JACKSONVILLE, Fla. – Amber Alerts are designed with one main thing in mind: to quickly get information about missing children distributed to the most people possible to help find them.
Amber is actually an acronym for America's Missing: Broadcast Emergency Response, named after Amber Hagerman, a child kidnapped in Texas in 1996.
The Florida Department of Law Enforcement administers the program in the state and a missing child case must meet five criteria to activate an Amber Alert:
- The child must be under 18 years of age.
- There must be a clear indication of an abduction.
- The law enforcement agency's preliminary investigation must conclude that the child's life is in danger.
- There must be a detailed description of the child, abductor and/or vehicle to broadcast to the public.
- The activation must be recommended by the local law enforcement agency of jurisdiction.
Once activated, the alert will go out to all cellphones in the area, be posted on the Florida Department of Transportation message signs, electronic billboards, lottery machines and sent to all law enforcement agencies across the state.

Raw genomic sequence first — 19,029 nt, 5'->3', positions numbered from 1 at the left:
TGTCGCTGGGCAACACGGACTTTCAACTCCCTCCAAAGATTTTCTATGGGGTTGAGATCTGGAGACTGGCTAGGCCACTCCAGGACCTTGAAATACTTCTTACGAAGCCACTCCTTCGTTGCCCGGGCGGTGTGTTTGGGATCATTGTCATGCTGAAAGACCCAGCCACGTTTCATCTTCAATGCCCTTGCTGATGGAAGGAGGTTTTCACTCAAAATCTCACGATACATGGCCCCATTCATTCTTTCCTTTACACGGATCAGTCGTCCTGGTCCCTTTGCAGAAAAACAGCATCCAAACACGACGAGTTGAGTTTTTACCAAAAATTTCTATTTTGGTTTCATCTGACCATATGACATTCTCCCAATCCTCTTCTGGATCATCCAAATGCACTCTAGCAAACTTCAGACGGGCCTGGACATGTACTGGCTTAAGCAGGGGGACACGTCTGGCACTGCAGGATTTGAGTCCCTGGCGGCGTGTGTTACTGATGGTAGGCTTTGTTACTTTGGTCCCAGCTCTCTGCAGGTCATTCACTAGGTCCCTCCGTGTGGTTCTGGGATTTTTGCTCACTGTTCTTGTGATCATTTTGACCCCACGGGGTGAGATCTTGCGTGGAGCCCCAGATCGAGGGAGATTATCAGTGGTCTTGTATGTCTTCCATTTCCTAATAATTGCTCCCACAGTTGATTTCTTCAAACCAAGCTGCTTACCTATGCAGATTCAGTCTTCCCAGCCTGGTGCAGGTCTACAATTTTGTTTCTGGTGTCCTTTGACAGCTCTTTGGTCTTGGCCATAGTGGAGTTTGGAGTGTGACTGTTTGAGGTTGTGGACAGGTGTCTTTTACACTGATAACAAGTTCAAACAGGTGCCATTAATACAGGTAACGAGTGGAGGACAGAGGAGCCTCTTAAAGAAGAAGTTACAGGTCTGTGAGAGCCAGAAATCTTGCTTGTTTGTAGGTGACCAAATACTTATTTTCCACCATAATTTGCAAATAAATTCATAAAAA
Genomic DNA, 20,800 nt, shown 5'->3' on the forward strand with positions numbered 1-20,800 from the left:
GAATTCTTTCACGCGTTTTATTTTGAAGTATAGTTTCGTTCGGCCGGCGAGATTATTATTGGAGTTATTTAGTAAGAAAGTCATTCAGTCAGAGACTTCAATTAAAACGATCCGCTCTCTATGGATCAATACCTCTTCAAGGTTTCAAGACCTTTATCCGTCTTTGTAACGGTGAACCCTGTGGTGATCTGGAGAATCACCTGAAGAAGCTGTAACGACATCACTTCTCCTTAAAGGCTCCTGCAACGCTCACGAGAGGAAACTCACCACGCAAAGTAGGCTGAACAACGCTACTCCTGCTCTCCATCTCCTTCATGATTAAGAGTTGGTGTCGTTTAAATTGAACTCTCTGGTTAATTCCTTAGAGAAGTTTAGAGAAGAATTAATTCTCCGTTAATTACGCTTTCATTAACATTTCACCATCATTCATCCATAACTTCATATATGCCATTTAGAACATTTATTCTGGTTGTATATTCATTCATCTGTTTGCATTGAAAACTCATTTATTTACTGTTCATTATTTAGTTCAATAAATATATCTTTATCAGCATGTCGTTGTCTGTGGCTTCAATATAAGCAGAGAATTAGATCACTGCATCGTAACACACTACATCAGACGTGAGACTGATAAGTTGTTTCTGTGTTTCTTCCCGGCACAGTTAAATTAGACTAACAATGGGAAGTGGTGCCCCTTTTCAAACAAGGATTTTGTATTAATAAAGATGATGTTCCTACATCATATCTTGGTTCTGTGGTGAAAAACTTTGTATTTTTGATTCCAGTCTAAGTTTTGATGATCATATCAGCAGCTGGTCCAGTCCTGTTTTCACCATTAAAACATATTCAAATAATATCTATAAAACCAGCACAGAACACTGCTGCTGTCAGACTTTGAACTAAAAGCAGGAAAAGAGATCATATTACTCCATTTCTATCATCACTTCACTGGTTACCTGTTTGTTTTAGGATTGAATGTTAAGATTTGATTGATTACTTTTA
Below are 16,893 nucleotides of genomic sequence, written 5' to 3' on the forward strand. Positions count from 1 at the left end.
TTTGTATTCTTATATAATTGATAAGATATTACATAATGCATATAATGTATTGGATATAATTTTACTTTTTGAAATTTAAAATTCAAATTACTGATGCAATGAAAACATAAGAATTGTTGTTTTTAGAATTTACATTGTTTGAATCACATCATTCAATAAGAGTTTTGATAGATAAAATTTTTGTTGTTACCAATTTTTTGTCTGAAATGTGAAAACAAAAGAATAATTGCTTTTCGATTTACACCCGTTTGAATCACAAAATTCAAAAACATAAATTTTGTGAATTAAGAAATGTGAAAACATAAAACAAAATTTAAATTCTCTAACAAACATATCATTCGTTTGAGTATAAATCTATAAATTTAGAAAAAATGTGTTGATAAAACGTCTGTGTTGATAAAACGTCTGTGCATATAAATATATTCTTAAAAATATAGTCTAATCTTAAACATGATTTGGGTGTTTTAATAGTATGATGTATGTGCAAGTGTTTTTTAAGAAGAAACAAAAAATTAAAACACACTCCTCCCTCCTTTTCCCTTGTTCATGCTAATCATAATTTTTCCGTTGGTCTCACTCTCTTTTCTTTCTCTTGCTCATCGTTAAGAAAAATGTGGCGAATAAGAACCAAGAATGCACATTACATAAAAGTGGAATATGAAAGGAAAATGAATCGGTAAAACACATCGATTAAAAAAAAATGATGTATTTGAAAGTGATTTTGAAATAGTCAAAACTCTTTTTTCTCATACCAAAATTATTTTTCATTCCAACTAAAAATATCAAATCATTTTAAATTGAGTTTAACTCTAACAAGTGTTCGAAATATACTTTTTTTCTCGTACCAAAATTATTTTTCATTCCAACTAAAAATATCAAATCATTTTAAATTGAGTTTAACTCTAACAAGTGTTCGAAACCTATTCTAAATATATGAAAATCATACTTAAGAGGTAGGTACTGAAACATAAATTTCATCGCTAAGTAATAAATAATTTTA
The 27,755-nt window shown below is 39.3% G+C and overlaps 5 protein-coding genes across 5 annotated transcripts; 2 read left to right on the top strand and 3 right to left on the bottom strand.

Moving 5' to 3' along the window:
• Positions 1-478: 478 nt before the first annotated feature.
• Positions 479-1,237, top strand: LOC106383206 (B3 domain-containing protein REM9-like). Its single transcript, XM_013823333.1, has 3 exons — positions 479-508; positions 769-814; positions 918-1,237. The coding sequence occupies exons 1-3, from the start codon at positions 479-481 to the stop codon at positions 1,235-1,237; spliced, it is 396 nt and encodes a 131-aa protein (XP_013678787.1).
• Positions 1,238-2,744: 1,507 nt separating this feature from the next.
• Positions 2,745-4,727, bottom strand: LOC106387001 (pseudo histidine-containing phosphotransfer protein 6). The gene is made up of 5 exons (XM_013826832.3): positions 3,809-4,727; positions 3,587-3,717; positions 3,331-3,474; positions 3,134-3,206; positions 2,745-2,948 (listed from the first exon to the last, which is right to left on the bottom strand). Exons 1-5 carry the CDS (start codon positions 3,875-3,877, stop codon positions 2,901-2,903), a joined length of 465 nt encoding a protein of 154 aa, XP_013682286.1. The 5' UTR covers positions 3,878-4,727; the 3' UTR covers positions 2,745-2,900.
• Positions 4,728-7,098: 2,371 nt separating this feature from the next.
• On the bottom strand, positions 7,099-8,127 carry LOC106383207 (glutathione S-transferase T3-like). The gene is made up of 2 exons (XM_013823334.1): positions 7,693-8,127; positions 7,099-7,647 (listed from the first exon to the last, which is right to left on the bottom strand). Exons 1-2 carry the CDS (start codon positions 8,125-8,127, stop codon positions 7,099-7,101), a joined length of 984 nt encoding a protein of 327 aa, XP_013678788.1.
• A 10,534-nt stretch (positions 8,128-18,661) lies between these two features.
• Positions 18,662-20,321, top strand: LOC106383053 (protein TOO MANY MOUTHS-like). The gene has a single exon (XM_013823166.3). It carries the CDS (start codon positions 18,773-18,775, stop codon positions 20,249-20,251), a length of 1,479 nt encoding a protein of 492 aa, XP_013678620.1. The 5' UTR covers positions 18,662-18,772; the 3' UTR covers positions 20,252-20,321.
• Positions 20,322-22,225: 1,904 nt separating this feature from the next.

Wednesday's Amber Alert for 5-year-old Taylor Rose Williams is the third in three months in the Jacksonville area. A 10-year-old picked up by two women after leaving Argyle Elementary Aug. 22 and a 13-year-old believed taken by a 38-year-old man in Jacksonville on Sept. 22 were both recovered safely in a matter of hours.
Taylor Rose is among eight active AMBER Alerts in Florida at this time. One child on that list is well known to people in greater Jacksonville: Haleigh Cummings, who disappeared Feb. 2, 2009, from her father's home in Satsuma. FDLE and other law enforcement agencies said they will keep an Amber Alert on file until a child is found, even if is no longer an active case.
Among the actions triggered when an Amber alert is issued is the multi-agency Child Abduction Response Team joins the search.
"It’s a multijurisdictional team that’s trained up to its highest level if they have a missing or abducted child case," said Derek Van Luchene, the National Child Abduction Response Team coordinator. "In a lot of these cases, if we don’t have organization at the beginning of the case it can get way out of hand. Leads can be missed, evidence can be missed, so we train child abduction response teams. When they respond everybody knows there role."
Van Luchene has seen the difference the child abduction response team can make.
"In fact in Florida we have seen children that have been recovered and the CART was deployed from the beginning and we have good outcomes with these cases," he said. "Not all the time, but the better organized the better we can respond to these things."